Australia had two primary objectives leading into the recent white-ball tours of the West Indies and Bangladesh – generate some much-needed momentum ahead of the T20 World Cup and fill the gaps in its 15-player squad.
But after registering a fifth consecutive T20 series defeat, the Australian side has never looked more vulnerable.
Australia was bowled out for 62 on a deteriorating pitch at Dhaka’s Shere Bangla National Stadium overnight, with only two batters scoring more than four runs against Bangladesh.
Matthew Wade’s side was rolled in just 13.4 overs, making it Australia’s shortest innings in 144 years of international cricket.
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The record-breaking collapse ends a miserable white-ball tour for Justin Langer’s men, in which Australia lost eight of their 10 T20 matches against the West Indies and Bangladesh.
Bangladesh had never defeated Australia in the game’s short format before last Tuesday, but has since achieved the feat four times in six days.
Reuters journalist Kanishka Raj Singh tweeted: “As a lifelong fan of Australia, I can‘t recollect a more embarrassing team. These players don’t deserve to wear Australia’s jersey.”
Their next challenge is the coveted T20 World Cup, the only ICC trophy Australia has never lifted apart from the newly-introduced World Test Championship.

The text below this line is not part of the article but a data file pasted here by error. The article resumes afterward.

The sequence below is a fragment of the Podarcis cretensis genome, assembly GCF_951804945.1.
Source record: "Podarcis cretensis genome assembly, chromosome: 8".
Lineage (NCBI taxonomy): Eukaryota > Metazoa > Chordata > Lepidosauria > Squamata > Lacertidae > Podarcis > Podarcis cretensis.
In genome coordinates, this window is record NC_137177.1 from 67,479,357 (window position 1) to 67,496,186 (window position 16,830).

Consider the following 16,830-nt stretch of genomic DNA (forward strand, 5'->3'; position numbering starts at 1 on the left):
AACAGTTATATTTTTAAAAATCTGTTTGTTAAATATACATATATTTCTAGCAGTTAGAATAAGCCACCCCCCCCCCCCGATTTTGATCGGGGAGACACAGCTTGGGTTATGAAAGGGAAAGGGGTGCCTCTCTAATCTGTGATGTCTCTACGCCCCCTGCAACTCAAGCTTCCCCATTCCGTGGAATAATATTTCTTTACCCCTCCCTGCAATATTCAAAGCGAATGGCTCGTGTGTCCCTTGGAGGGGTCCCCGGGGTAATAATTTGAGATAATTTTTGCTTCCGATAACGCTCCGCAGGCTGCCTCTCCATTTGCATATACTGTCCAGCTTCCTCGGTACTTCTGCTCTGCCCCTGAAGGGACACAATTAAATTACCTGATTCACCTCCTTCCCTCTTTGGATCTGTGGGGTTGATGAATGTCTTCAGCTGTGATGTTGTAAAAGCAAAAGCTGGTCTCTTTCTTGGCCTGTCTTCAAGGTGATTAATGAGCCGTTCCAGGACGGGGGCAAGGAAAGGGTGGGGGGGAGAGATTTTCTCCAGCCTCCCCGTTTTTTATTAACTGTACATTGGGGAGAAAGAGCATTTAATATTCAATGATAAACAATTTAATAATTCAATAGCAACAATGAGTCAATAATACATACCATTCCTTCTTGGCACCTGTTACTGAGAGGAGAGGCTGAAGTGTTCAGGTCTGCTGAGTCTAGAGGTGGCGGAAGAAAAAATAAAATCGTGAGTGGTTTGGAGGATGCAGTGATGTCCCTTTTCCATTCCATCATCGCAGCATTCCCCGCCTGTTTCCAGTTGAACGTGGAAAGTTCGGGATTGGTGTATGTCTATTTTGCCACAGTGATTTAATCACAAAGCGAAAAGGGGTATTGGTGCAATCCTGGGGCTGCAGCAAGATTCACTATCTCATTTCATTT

Needless to say, Australia’s chances of claiming the title look reasonably slim, particularly when glancing at who they’ll come up against in the group stage.
The Aussies will face reigning T20 World Cup champions the West Indies, 50-over world champions England and a talented South African outfit, who currently sit above Australia on the ICC rankings.
To make matters worse, the T20 tournament will be played in similar conditions to Dhaka, with matches scheduled in sub-continent nations the United Arab Emirates and Oman.
The one silver lining Australian cricket fans can celebrate is the timely resurgence of West Australian all-rounder Mitchell Marsh.
The younger Marsh brother was Australia’s highest run-scorer against the West Indies and Bangladesh, accumulating 375 runs at a commendable average of 37.50 and strike rate of 115.61.
But apart from Marsh, Australia’s batting over the past few weeks would at best be described as woefully average.